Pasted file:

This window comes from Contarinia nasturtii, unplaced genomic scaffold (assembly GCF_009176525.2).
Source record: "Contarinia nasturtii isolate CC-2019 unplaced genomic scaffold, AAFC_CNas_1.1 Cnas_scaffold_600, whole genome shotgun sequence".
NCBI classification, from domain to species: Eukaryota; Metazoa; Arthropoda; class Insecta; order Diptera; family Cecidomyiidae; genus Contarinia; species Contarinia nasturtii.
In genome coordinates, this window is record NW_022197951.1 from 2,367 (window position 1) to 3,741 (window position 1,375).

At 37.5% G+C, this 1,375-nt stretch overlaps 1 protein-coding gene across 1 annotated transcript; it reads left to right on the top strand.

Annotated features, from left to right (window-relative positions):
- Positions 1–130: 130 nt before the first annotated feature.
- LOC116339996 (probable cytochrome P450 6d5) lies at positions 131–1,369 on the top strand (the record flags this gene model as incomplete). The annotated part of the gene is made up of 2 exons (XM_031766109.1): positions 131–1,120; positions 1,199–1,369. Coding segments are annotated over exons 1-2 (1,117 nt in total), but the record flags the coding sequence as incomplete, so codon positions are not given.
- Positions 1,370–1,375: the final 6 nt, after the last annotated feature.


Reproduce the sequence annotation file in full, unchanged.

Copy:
This window comes from Contarinia nasturtii, unplaced genomic scaffold (assembly GCF_009176525.2).
Source record: "Contarinia nasturtii isolate CC-2019 unplaced genomic scaffold, AAFC_CNas_1.1 Cnas_scaffold_600, whole genome shotgun sequence".
NCBI classification, from domain to species: Eukaryota; Metazoa; Arthropoda; class Insecta; order Diptera; family Cecidomyiidae; genus Contarinia; species Contarinia nasturtii.
In genome coordinates, this window is record NW_022197951.1 from 2,367 (window position 1) to 3,741 (window position 1,375).

At 37.5% G+C, this 1,375-nt stretch overlaps 1 protein-coding gene across 1 annotated transcript; it reads left to right on the top strand.

Annotated features, from left to right (window-relative positions):
- Positions 1–130: 130 nt before the first annotated feature.
- LOC116339996 (probable cytochrome P450 6d5) lies at positions 131–1,369 on the top strand (the record flags this gene model as incomplete). The annotated part of the gene is made up of 2 exons (XM_031766109.1): positions 131–1,120; positions 1,199–1,369. Coding segments are annotated over exons 1-2 (1,117 nt in total), but the record flags the coding sequence as incomplete, so codon positions are not given.
- Positions 1,370–1,375: the final 6 nt, after the last annotated feature.